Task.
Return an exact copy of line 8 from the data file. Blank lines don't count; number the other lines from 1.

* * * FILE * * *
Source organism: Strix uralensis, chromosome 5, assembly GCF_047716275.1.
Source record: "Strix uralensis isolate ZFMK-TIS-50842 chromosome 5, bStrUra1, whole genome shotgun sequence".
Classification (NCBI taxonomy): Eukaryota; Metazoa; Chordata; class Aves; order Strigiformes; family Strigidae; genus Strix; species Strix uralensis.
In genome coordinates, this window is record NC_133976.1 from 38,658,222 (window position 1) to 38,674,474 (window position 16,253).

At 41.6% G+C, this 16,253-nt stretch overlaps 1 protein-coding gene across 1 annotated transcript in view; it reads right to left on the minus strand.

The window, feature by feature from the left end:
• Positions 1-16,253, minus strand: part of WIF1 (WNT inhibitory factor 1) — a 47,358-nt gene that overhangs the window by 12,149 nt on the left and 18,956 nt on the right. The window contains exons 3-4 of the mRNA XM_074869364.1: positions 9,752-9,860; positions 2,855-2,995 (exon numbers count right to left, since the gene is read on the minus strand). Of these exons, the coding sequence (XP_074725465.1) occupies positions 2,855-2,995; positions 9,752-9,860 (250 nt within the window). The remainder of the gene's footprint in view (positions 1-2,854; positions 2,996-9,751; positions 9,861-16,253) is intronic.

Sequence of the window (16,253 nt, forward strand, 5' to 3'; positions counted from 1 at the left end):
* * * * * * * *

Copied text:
Sequence of the window (16,253 nt, forward strand, 5' to 3'; positions counted from 1 at the left end):